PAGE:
3. National Institute for Occupational Safety and Health. Engineering controls database (2015)

  • The Engineering Controls Database provides information on effective engineering controls that can protect workers by eliminating or reducing hazardous conditions. The database can be searched by occupation or work process, and contains previously published material authored by NIOSH researchers.

4. Cancer Council Australia. Occupational cancers: Effective interventions (2015)

  • Summarizes effective interventions for occupational cancers, including the use of research, monitoring and surveillance, primary prevention strategies, partnerships between sectors, integrated health protection and health promotion programs, and legislation to improve policy.

5. Blair A, Hohenadel K, Demers P, Marrett L, Straif K. “Prevention of Occupationally Induced Cancer.” In: Miller A (eds) Epidemiologic Studies in Cancer Prevention and Screening. Springer, New York, USA, 2013:33-43.

  • Summarizes approaches to control occupational risk factors such as the hierarchy of hazard control, ALARA (as low as reasonably achievable), and legislation; explains the challenges of studying the effectiveness of exposure interventions; and provides some examples of successful workplace exposure controls.

6. Stewart JH. “Occupational hygiene: Control of exposures through intervention. “ In: Stellman JK (eds) Encyclopedia of Occupational Health and Safety. International Labor Organization, Geneva, CH, 2011.

  • Provides a general summary of hazard control interventions, including engineering controls, administrative controls, and personal protective equipment, as well as an overview of factors to consider when selecting an intervention.

7. Lazovish D, Parker DL, Brosseau LM, Milton FT, Dugan SK, Pan W, Hock L. “Effectiveness of a worksite intervention to reduce an occupational exposure: The Minnesota Wood Dust Study.” Am J Public Health 2002;92(9):1498-1505.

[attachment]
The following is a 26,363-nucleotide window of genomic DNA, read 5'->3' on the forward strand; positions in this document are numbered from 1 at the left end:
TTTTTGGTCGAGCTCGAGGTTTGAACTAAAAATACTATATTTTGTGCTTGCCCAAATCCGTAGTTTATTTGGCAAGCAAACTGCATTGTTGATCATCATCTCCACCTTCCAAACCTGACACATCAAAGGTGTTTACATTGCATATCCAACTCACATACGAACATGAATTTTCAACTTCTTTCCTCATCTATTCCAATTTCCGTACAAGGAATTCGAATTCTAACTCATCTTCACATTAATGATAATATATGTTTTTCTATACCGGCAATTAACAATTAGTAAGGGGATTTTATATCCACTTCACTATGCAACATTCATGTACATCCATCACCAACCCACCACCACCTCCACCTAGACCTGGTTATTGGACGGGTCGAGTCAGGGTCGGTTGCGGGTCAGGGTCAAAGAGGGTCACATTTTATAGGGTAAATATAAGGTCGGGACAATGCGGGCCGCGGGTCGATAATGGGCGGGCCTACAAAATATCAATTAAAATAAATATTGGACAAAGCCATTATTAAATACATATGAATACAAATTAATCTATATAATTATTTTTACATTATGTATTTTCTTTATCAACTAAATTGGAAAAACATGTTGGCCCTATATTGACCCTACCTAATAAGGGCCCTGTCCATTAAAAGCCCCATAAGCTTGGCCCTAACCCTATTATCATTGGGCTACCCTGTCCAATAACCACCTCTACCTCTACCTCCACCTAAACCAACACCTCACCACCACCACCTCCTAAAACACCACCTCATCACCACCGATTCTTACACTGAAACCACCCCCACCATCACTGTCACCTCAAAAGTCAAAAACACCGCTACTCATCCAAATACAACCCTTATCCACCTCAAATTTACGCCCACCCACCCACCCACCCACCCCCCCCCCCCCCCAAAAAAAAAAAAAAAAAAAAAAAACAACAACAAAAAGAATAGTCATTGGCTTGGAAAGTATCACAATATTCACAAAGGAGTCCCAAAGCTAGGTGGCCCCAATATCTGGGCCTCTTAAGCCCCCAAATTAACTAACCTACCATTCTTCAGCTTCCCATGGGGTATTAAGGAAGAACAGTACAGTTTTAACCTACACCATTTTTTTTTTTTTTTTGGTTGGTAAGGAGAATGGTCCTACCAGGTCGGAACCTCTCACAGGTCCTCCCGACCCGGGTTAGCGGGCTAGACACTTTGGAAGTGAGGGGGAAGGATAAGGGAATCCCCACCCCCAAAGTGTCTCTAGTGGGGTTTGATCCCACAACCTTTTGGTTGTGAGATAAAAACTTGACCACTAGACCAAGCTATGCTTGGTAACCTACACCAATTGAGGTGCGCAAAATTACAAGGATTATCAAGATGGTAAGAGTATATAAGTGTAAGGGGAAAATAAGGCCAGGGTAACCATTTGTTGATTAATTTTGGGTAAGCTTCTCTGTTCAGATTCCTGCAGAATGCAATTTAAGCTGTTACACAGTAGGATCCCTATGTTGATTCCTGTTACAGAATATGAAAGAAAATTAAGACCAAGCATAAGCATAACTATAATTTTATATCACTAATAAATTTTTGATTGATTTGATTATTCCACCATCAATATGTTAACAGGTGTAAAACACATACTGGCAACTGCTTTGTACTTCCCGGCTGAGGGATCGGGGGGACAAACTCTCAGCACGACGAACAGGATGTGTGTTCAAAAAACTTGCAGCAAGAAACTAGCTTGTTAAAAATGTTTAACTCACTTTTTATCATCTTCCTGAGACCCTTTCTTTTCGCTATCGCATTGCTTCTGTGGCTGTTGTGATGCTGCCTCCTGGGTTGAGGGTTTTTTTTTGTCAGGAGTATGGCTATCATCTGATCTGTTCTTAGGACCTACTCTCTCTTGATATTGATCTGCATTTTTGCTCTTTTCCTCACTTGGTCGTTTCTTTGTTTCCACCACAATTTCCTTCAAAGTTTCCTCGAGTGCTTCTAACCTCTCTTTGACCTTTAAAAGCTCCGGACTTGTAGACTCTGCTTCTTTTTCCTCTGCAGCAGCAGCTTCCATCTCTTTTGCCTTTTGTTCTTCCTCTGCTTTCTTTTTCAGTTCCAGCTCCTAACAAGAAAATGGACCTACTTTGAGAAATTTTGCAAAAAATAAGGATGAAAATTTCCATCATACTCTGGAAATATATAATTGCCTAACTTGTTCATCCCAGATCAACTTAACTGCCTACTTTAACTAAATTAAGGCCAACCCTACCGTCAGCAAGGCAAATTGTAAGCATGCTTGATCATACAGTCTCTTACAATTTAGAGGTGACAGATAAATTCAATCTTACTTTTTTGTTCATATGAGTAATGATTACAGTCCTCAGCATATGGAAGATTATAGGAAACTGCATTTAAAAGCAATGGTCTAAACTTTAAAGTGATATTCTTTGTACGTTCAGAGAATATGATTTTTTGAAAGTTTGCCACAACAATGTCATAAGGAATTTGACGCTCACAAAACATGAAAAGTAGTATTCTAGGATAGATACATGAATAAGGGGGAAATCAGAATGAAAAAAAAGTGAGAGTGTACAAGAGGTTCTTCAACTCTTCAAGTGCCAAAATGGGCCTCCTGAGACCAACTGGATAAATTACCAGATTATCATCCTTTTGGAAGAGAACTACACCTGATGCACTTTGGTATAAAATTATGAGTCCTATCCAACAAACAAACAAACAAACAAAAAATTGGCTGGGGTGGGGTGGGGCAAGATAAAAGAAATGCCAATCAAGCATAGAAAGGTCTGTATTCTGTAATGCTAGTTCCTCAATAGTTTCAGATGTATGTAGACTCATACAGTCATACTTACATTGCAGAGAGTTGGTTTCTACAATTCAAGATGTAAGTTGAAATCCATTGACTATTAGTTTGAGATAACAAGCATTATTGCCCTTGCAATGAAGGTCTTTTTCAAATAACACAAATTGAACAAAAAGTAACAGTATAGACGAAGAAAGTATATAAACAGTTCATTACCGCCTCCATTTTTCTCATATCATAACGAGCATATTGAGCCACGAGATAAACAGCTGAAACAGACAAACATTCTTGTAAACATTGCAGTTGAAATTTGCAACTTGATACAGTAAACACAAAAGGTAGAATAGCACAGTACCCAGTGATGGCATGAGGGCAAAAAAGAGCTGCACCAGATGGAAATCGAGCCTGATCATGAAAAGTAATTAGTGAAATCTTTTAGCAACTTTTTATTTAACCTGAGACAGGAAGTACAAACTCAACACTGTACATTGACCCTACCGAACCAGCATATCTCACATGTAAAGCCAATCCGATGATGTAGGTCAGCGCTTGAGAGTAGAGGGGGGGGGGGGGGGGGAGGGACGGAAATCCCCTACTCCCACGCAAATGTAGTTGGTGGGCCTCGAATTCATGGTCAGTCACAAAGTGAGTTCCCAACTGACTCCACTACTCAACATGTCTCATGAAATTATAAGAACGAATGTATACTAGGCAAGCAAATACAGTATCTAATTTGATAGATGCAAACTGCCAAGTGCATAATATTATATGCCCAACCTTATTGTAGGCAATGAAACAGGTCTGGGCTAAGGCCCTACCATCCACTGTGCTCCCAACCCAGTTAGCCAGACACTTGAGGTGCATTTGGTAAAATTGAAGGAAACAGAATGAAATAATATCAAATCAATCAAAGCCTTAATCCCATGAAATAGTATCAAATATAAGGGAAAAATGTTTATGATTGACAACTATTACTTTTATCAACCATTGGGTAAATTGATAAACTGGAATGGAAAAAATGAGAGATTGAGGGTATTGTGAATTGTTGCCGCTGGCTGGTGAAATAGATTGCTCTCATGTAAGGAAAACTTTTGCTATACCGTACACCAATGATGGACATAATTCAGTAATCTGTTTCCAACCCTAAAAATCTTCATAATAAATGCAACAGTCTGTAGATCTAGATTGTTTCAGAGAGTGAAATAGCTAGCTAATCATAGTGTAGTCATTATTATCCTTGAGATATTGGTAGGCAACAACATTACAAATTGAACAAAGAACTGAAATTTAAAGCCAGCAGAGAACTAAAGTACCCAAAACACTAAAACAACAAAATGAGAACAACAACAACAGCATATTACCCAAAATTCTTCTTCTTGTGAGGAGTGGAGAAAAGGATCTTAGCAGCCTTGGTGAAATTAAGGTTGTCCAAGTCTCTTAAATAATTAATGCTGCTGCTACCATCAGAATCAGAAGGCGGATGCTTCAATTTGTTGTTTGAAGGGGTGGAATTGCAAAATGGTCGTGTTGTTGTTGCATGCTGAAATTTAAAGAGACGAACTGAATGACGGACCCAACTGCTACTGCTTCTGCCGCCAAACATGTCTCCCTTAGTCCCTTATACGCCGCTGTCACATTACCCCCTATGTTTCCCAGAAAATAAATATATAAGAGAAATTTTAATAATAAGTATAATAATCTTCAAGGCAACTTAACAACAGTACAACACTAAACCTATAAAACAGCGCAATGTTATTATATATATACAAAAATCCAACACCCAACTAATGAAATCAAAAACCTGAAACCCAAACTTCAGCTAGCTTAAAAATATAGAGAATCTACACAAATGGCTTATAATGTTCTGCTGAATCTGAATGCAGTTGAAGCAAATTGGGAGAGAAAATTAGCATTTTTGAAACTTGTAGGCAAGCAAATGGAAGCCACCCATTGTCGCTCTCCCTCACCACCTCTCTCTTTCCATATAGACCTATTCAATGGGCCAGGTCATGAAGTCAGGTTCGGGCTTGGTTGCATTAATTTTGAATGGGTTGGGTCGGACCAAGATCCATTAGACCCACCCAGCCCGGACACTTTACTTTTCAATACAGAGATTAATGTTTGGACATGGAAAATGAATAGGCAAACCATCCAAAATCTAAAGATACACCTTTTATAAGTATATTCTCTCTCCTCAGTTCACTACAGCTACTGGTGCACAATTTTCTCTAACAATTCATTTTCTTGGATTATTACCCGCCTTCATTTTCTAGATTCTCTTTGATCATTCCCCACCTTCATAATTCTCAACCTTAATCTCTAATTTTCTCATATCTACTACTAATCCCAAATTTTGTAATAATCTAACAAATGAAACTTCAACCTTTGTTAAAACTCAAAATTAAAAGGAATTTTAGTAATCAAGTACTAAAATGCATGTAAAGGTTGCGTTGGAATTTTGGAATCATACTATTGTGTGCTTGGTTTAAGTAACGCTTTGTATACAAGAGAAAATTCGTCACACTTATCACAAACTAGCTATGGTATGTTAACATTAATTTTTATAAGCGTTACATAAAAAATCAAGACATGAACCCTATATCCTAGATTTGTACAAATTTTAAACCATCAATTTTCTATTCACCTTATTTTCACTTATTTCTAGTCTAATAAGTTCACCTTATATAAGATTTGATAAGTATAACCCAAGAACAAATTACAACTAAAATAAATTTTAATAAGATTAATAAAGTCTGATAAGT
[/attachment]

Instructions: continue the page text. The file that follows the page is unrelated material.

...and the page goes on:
• A case study exploring a worksite intervention that, despite not substantially reducing wood dust concentrations, highlights the complexity of undertaking intervention research in an occupational setting and reveals key considerations for future occupational interventions.

8. Brosseau LM, Parker DL, Lazovich D, Milton T, Dugan S. “Designing intervention effectiveness studies for occupational health and safety: The Minnesota Wood Dust Study.” Am J Ind Med 2002;41(1):54-61.

  • Highlights the use of the PRECEDE-PROCEED model as a framework for designing occupational interventions.

9. Occupational Cancer Research Centre. Controlling Occupational Exposure to Carcinogens (2017)

  • Summarizes a Hierarchy of Controls used for implementing exposure control strategies in workplaces.



1. BC Cancer Agency. Pharmacy practice standards for hazardous drugs (2016)

  • Summarizes safe handling practice standards and recommendations for hazardous drugs in pharmacy settings.

2. Canadian Association of Provincial Cancer Agencies. Oral cancer drug therapy safe use and safe handling guidelines (2015) (PDF)

  • Presents guidelines focused on the safe use and safe handling of oral cancer drug therapy.

3. WorkSafeBC. Best practices for the safe handling of hazardous drugs (2015)

  • Outlines best practices to minimize worker exposure to hazardous drugs; includes task-specific guidelines for a variety of work settings.

4. National Institute for Occupational Safety and Health. Medical surveillance for healthcare workers exposed to hazardous drugs(2012) (PDF)

  • Summarizes the elements of a worker medical surveillance program (as part of a comprehensive approach to reducing exposure).

5. National Institute for Occupational Safety and Health (NIOSH). Safe handling of hazardous drugs for veterinary healthcare workers. (2010) (PDF)

  • Summarizes safe handling practice standards and recommendations for hazardous drugs in veterinary settings.

6. National Institute for Occupational Safety and Health. NIOSH Alert: Preventing occupational exposure to antineoplastic and other hazardous drugs in healthcare settings (2004) (PDF)

  • Presents best practices to minimize worker exposure to hazardous drugs in healthcare settings.

1. Ontario Ministry of Labour. Control measures: Ultraviolet radiation in the workplace (2009)

  • Summarizes measures to help prevent overexposure of workers to ultraviolet radiation, including engineering controls, administrative controls, and personal protection, as well as ways to organize a prevention program.

1. Canadian Centre for Occupational Health and Safety. Asbestos control strategies for workplaces (2018)

  • Provides an overview of the components of an asbestos control program and exposure reduction practices.

2. WorkSafeBC. Safe work practices for handling asbestos (2017)

  • Describes the safe methods of handling all types of asbestos-containing materials and discusses suitable work procedures for the removal, enclosure, and encapsulation of friable asbestos materials.

3. Government of Alberta. Alberta Asbestos Abatement Manual (2012) (PDF)